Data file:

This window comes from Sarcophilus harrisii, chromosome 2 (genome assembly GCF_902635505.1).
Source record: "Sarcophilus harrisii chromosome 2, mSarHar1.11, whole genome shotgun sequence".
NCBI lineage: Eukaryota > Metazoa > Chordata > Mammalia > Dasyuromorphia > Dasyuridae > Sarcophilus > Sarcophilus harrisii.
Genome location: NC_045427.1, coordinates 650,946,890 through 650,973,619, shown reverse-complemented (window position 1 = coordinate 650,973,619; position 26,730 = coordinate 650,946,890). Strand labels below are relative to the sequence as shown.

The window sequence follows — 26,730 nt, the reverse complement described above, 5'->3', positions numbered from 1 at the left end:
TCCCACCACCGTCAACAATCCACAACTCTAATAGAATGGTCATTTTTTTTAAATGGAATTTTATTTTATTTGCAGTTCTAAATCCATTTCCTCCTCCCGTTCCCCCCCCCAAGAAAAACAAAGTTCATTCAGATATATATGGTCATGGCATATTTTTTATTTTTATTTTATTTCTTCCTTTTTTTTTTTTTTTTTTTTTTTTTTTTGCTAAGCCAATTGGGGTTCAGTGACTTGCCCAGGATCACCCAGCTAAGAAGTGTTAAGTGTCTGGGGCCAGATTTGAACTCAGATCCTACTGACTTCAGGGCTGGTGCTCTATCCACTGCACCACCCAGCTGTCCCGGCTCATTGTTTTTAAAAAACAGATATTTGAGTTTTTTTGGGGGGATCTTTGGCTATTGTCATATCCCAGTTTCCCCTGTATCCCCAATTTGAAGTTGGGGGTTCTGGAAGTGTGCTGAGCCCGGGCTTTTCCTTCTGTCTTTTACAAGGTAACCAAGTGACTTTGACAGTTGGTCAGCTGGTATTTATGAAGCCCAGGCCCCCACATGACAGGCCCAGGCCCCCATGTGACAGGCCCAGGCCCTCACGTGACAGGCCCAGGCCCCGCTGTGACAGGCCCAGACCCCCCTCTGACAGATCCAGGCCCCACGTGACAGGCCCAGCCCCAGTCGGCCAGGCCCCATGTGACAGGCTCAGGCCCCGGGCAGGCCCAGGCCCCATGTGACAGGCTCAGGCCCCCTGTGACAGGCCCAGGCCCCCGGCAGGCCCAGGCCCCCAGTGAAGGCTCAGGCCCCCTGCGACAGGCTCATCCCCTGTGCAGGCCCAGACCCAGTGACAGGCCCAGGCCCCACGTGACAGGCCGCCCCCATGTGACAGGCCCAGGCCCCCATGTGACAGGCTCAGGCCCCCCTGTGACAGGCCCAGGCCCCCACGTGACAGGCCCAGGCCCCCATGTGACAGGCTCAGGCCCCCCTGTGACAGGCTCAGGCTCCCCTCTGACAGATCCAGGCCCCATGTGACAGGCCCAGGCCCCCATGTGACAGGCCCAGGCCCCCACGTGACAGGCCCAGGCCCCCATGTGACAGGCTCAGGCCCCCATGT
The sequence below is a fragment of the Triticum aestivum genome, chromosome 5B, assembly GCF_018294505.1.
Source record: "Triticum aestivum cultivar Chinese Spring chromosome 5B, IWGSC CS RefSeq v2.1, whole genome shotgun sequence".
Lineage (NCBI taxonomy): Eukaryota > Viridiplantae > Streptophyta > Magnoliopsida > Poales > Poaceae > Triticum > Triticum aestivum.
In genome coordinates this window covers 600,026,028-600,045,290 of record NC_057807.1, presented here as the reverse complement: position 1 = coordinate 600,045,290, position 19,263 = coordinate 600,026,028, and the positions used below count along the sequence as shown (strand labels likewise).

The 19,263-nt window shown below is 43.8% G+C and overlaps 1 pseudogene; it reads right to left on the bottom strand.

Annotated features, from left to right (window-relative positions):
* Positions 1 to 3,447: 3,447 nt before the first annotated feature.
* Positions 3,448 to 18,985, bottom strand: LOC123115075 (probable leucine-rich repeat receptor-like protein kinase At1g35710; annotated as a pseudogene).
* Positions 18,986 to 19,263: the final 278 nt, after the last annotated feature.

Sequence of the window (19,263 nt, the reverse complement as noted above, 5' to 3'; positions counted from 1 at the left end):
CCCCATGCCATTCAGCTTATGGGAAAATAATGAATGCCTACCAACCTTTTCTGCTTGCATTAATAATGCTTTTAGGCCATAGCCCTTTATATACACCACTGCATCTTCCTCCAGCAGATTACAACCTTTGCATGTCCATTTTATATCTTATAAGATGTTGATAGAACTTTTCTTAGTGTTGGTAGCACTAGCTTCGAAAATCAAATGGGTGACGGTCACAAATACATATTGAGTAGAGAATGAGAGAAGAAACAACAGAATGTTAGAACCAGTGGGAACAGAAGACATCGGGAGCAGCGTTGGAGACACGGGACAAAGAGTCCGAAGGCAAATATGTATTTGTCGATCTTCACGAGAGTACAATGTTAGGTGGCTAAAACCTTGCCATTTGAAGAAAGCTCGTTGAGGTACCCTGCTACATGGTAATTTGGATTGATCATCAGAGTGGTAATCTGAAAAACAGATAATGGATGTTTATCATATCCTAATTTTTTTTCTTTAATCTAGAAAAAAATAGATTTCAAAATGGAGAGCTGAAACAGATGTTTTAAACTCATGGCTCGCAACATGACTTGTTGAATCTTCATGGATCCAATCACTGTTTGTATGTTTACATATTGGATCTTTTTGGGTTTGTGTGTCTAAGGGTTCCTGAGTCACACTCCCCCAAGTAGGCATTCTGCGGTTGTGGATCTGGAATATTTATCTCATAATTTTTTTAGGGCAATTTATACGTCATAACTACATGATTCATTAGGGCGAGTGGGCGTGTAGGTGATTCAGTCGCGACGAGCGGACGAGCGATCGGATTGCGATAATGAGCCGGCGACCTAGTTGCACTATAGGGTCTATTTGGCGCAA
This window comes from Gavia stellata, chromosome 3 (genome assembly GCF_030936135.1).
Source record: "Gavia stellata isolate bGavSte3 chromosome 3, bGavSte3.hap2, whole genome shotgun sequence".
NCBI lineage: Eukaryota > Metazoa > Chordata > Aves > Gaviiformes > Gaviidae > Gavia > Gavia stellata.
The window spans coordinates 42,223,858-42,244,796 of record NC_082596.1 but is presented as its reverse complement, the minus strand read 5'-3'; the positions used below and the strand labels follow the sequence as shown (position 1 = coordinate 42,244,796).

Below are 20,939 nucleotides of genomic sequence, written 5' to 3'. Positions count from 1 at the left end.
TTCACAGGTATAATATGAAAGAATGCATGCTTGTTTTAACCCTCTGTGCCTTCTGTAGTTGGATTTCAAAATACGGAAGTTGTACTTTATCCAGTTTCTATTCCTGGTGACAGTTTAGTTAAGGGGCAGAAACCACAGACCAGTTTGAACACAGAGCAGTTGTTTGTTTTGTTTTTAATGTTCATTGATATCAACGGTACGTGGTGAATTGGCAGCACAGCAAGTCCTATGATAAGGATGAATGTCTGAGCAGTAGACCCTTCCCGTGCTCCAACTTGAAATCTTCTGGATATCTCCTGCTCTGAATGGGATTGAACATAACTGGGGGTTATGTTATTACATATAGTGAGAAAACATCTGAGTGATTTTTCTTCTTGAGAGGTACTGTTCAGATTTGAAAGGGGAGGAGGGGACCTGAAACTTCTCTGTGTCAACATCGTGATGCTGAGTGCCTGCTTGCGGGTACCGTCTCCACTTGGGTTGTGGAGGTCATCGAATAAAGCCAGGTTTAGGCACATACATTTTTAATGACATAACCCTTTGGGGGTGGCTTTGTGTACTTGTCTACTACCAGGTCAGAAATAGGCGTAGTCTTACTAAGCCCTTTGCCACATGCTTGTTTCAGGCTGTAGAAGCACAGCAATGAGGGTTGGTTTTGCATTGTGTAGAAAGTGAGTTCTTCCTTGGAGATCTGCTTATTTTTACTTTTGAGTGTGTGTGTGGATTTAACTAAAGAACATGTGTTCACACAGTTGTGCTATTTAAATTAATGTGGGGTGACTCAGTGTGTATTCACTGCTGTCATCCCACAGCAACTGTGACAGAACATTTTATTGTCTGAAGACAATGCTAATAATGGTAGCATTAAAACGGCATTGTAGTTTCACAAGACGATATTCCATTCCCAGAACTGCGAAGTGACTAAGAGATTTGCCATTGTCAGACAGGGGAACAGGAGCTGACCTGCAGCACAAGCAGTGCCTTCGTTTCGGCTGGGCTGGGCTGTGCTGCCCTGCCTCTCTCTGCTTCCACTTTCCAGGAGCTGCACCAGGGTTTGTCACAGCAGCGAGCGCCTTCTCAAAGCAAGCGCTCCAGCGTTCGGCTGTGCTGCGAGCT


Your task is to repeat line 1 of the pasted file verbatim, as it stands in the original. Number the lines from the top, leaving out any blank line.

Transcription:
This window comes from Sarcophilus harrisii, chromosome 2 (genome assembly GCF_902635505.1).